Caleb’s attention was caught by muffled barking.  He went to the house and peered through the window.  There was movement.  Fast and low.  This was a dog, and it was something he still knew about, somehow.  The knowledge was fading but it wasn’t important.  The animal was not a target.  He was in no position to state how he knew this.  It was absolute knowledge, the only kind Epsilon Rex offered.  There were no questions.  No doubts.  It was a blissful state.  But it was also frustrating.  Every inch towards his goal made him happy.  Any lack of progress made him sad.  He felt the loss like an addict feels the minutes without drugs.

There was a short screech, a human cry.  It was a child.  She moved.  She’d been hiding behind something.  When she saw him looking in the window, she panicked.  He spotted her.  The movement was sharp and bright.  The shape was undoubtedly human.  Without the aura of life, he knew the person was not like him.  Ep Rex had kept over a tiny part of its host’s brain function to allow it to recognise human beings by their shape (upright, two arms, two legs) and the position of the components on their faces.  It had also programmed him with an instinct that told him human beings were targets.

Caleb’s priorities rapidly flipped.  He was compelled to infect this human.  To add it to the Epsilon Rex life pool.  That was the only thing in existence.  The Cause could wait.  That girl was a resource, a massively important one.  She was potential.

There was a window between him and the girl.  It was a barrier, but an insignificant one.  He pounded it with his fist.  Nothing happened.  A groan of frustration escaped from his throat.  He threw his head against the glass.  It went through.  He reached in and pulled glass from his path, then crawled through the opening.  The girl was long gone but he knew what direction she had gone.

He followed her through a door and saw the dog halfway down a corridor.  It was barking strenuously, a sound that impacted on Caleb like the sound of beating a cardboard box: hollow, repetitive, nondescript.  He took a step into the corridor.  The dog shed light as it ran at him.  It ripped some clothing from his body.  Then it was bit his leg and didn’t let go.  Caleb was aware that the ripping, pulling action of its teeth was damaging his host body.  This would prevent him from carrying out his function.  Again, his single goal in life changed.  The girl was forgotten in less than an instant.  He was now charged with a duty to prevent the dog from destroying his host body.  He grabbed it by the nearest part, which was the head, then he threw the weight of his body on top of it while he tore it apart with his hands and teeth.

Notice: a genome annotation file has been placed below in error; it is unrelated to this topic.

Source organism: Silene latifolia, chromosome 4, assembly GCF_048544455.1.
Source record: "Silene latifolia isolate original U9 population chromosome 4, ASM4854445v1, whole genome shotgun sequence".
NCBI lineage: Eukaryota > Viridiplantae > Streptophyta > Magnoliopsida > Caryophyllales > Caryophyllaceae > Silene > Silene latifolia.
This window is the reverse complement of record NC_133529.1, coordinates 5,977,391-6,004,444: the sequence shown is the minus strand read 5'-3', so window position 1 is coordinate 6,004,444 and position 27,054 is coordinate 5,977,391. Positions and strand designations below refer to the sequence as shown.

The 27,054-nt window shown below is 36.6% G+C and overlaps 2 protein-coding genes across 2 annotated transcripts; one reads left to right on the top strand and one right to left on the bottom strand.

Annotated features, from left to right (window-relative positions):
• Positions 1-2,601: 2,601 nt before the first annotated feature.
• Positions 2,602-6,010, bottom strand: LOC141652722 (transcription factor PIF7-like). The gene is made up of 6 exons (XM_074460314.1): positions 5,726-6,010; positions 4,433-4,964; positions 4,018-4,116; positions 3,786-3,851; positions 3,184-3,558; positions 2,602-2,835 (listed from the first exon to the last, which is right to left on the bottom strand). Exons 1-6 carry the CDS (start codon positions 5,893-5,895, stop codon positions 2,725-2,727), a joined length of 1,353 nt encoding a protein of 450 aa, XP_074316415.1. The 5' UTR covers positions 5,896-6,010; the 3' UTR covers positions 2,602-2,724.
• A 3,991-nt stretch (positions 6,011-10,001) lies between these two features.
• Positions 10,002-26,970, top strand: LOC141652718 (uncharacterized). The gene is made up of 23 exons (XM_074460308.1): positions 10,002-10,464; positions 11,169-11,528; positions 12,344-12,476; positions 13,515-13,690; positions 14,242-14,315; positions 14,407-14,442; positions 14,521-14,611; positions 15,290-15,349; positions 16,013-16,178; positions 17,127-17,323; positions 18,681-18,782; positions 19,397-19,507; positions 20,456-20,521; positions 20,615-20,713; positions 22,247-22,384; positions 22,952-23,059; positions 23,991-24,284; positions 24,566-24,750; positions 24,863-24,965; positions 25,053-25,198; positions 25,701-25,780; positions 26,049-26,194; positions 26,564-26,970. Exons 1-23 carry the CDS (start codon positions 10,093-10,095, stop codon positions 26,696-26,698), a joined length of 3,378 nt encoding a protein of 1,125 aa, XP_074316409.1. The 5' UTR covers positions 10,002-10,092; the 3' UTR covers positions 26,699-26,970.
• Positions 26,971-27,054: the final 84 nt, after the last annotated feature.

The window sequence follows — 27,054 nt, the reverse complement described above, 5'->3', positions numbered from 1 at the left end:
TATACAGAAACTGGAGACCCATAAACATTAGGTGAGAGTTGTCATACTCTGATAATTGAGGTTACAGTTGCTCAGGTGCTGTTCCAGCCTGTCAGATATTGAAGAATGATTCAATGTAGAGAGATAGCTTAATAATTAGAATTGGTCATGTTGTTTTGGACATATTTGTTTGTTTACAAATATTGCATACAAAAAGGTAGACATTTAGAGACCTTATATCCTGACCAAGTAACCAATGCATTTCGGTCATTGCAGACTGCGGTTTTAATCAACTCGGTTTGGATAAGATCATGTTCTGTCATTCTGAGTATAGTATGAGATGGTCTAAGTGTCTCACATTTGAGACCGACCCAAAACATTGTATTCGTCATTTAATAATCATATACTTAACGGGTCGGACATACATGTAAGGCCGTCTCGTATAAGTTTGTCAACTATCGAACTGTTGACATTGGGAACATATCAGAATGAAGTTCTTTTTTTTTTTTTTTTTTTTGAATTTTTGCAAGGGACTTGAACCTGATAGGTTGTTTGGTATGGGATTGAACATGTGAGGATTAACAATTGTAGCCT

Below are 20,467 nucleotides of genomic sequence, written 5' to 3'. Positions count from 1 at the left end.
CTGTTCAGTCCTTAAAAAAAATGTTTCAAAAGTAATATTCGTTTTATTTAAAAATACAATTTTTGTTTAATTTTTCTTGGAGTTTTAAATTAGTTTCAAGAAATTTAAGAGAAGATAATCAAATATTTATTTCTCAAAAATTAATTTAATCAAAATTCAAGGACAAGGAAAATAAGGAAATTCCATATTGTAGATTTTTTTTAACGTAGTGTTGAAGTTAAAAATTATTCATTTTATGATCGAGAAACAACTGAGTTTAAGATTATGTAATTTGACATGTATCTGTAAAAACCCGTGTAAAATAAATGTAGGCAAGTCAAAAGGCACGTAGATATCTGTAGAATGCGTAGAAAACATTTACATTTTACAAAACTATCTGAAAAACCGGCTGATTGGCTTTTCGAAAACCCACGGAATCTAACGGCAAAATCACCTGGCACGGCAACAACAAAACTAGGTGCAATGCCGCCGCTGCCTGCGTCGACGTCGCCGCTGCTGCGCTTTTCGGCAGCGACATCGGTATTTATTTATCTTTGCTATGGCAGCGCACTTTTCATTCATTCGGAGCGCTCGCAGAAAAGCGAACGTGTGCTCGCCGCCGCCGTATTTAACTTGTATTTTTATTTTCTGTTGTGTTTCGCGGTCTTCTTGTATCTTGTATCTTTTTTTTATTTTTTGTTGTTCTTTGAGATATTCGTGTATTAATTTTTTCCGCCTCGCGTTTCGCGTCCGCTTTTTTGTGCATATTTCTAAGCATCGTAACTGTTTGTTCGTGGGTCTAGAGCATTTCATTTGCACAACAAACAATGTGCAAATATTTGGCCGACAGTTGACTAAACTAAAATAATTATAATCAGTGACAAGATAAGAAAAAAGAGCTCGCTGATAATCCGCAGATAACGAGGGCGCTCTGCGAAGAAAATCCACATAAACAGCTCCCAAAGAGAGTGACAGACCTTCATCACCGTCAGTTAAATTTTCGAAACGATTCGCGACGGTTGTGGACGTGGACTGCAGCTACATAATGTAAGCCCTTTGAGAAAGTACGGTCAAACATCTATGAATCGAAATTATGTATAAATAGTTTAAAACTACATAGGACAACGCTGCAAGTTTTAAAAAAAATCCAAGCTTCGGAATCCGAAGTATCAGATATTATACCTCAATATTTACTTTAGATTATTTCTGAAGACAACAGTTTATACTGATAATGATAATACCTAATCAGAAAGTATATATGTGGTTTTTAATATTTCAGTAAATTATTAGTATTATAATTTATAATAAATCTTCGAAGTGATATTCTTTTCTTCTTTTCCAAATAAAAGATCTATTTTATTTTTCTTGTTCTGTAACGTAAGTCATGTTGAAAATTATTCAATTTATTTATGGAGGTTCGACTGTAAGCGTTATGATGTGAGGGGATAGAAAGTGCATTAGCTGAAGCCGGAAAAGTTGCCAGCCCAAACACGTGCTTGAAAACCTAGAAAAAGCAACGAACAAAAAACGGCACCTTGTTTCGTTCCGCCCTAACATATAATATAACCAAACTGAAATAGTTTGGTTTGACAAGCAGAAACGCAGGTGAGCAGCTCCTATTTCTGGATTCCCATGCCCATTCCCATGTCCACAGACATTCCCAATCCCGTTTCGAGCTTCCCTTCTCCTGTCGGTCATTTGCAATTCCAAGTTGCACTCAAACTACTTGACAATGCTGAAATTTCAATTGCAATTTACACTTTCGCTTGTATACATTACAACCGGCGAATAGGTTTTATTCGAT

It was not a clever plan, but it worked.  His weight pinned the dog down and his fingers tightened like hydraulics on the animal’s face.  He squeezed and wrenched and everything he was grasping crunched like chalk.  He ripped at its throat with his teeth (guessing where its throat might be in relation to its head).  It was easy to pull off parts of it.  As long as it was moving, he kept biting, clawing and ripping.

His first kill was irrelevant, then.  When he got to his feet again, he had forgotten where he was and why.  Just like a senile old man.  He put his hands out, looked and listened.  He sensed the Cause, and some noises.  He headed towards them.

He was outside when he saw another human.  This one he knew immediately as one of his own.  There was a soft glow, like sunset.  It popped and flashed.  It was pure, it was the banner of Life.  He could feel it within himself.  This one was him, and he was it.  They were one, together.  It was beautiful.  Like a child with its twin, he felt complete.  The other Wreck sensed his presence.  It turned and saw him.  They moved towards each other.  Their auras merged and became a single glowing torch.

Caleb could not speak, and his body and face were no longer calibrated for language.  But he felt communication happening automatically between himself and the twin he had found.  They both asked and answered the questions at the same time.  Do we sense any targets?  No.  Do we sense any more of us?  No.  So then, what is our goal?  Move towards the Cause.  Where is it?  That way.  Move now.  Yes.

It happened in an instant, simply and effectively.  They walked.

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